V.  whereas there is an increased risk that non-consensual intimate and sexual videos of women are disseminated on pornography websites and that they are disseminated for a monetary benefit; whereas the online dissemination of private content without the consent of the victim and, particularly, of sexual abuse brings an additional traumatic element to violence, often with dramatic consequences, including suicide;

W.  whereas young women, and girls in particular, are subjected to gender-based cyberviolence involving the use of new technologies, including cyberharassment and cyberstalking by means of rape threats, death threats, ICT-related violations of privacy, and the publication of private information and photos;

X.  whereas, at present, 15 Member States do not include gender identity in hate speech law; whereas the Commission has committed in the Union’s 2020-2025 Gender Equality Strategy and in 2020-2025 LGBTIQ Equality Strategy to present an initiative with a view to extending the areas of crime where harmonisation is possible to include specific forms of gender-based violence in accordance with Article 83(1) TFEU;

Y.  whereas the statistics mentioned in this resolution show that hate speech against LGBTIQ people is pervasively common, in particular online, and there is a notable absence of laws in some Member States to prevent, address and penalise such forms of online abuse;

Z.  whereas in 2017 the Union signed the Council of Europe Convention on preventing and combating violence against women and domestic violence (the ‘Istanbul Convention’), which remains the benchmark for international standards for the eradication of gender-based violence, and concluding the Union’s accession to that Convention is a key priority for the Commission;

AA.  whereas, in order to end gender-based violence, including gender-based cyberviolence, it is necessary to rely on consistent, tangible, representative and comparable administrative data, based on a robust and coordinated framework of data collection; whereas there is a lack of comprehensive and comparable disaggregated data on all forms of gender-based violence and its root causes; whereas despite a growing awareness of that phenomenon, the lack of data collection on all forms of gender-based violence prevents an accurate assessment of its prevalence; whereas such lack of available data is linked to the underreporting of cases of gender-based cyberviolence; whereas the Istanbul Convention and Directive 2012/29/EU require Member States to report statistical data and to produce gender-disaggregated data;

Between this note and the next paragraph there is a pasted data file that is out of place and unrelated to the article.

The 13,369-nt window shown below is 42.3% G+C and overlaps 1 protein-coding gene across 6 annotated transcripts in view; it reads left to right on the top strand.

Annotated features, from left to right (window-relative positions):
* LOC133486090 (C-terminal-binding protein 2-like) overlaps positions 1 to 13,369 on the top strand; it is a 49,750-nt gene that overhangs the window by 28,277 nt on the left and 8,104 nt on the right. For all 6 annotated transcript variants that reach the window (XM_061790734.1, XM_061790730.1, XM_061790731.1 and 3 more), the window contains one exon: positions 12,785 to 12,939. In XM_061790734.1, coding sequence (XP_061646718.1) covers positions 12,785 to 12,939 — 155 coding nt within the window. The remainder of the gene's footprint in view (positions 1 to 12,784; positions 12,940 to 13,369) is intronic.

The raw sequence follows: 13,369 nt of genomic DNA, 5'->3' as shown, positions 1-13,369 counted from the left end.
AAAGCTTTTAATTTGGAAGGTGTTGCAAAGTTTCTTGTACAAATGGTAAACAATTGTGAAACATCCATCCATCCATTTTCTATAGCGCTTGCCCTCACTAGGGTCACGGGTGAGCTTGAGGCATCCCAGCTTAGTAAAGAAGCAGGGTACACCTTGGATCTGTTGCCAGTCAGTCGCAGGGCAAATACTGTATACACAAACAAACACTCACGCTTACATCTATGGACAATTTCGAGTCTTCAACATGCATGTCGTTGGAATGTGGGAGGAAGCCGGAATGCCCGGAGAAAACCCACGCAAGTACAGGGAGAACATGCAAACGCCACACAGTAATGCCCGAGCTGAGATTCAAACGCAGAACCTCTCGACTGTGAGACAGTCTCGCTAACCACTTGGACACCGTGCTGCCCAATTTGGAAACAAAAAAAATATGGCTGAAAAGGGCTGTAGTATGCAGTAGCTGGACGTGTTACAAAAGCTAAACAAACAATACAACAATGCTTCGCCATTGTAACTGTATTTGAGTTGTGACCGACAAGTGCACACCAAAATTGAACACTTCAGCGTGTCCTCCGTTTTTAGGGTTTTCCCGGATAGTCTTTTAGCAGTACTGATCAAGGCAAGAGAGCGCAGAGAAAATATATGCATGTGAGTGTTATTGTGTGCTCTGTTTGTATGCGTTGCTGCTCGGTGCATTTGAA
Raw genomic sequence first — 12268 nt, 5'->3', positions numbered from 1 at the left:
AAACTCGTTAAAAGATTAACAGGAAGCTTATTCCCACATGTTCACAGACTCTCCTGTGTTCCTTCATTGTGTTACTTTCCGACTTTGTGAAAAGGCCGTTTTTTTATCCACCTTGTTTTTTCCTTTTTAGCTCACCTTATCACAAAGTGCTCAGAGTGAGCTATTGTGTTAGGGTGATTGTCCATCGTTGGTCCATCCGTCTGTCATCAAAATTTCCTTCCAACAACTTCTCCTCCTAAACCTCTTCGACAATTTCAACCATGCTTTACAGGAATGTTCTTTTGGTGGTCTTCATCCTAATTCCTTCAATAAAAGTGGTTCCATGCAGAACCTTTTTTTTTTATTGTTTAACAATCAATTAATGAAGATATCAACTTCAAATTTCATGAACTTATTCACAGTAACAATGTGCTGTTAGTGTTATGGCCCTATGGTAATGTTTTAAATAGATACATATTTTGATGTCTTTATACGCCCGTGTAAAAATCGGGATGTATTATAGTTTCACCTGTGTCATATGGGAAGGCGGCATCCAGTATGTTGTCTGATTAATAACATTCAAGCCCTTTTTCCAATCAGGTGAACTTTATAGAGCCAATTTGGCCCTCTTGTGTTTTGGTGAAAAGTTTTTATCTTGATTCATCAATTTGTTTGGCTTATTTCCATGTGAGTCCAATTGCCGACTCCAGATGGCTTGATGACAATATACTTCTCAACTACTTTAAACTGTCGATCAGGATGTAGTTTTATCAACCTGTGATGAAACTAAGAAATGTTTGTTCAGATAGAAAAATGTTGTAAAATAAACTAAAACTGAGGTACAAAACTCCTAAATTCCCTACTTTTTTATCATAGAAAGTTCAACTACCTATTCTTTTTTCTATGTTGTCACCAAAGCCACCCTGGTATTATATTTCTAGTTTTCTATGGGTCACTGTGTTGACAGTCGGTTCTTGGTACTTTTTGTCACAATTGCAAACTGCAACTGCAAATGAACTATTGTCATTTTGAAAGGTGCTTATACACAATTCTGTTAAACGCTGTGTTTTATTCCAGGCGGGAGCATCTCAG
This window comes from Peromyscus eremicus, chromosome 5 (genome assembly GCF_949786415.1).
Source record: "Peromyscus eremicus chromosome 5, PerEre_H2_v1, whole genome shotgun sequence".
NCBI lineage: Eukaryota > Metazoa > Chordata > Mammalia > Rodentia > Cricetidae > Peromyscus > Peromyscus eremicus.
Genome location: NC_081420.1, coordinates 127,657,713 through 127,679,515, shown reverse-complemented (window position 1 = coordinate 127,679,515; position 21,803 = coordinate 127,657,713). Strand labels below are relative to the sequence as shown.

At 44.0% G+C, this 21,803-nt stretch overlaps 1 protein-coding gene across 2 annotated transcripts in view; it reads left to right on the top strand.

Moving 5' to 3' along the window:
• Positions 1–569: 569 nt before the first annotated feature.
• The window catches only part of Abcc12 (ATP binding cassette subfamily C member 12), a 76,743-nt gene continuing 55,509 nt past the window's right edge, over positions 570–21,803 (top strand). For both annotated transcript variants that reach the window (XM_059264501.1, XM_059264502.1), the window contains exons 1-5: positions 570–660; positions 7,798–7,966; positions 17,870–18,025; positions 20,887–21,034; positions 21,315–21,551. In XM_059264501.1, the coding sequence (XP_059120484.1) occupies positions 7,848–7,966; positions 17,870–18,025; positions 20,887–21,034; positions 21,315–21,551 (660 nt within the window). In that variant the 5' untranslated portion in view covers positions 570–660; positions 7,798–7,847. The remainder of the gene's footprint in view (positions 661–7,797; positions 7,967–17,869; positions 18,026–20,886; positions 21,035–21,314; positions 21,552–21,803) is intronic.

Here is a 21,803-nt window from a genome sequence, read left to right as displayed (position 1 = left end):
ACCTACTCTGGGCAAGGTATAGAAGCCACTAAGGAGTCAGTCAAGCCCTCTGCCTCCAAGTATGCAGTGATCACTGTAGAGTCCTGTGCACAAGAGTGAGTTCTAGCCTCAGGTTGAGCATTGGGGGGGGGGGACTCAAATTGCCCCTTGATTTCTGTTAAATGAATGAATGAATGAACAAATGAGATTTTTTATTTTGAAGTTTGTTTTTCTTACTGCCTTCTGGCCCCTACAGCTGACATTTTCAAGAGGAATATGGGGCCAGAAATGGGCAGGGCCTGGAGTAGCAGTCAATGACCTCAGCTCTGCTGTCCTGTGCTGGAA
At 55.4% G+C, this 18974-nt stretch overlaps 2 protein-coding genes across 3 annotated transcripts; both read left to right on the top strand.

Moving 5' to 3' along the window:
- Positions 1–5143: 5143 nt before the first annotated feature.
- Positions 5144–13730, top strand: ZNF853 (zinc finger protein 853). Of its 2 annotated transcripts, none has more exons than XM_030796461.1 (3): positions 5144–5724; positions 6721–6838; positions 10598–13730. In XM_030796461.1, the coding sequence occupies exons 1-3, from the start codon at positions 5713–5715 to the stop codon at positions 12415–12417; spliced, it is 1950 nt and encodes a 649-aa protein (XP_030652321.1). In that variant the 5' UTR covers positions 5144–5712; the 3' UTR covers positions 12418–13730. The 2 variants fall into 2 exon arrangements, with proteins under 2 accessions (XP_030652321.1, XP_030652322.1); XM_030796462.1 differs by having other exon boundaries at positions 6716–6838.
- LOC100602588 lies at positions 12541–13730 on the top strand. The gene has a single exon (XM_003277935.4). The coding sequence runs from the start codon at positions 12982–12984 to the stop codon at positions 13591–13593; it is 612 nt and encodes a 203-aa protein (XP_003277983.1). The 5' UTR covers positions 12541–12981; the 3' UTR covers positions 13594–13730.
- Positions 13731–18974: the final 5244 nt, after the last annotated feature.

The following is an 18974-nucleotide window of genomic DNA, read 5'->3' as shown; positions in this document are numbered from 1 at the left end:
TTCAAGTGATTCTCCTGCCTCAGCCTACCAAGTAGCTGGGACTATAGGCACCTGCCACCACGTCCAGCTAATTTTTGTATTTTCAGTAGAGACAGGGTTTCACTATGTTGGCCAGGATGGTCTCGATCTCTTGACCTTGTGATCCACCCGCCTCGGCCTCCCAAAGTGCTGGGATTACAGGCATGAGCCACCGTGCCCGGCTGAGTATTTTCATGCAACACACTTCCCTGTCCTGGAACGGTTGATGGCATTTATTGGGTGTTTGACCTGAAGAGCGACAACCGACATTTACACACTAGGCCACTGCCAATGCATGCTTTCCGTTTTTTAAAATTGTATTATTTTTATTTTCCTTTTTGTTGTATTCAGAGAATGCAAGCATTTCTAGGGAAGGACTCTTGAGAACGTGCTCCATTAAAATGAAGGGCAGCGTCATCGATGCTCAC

AB.  whereas the criminal justice response to victims of gender-based cyberviolence is still lagging behind, demonstrating a lack of understanding and awareness of the seriousness of those offences and discouraging reporting in many Member States; whereas equipping police officers with the soft skills to carefully listen, understand and respect all victims of all forms of gender-based violence can help to address underreporting and re-victimisation; whereas ensuring accessible reporting procedures and mechanisms, as well as remedies, is indispensable to promoting a safer environment for all victims of gender-based violence; whereas information should be available for victims of cyberviolence as regards how and whom to contact in law enforcement services as well as regards the available remedies to help them through distressing situations’;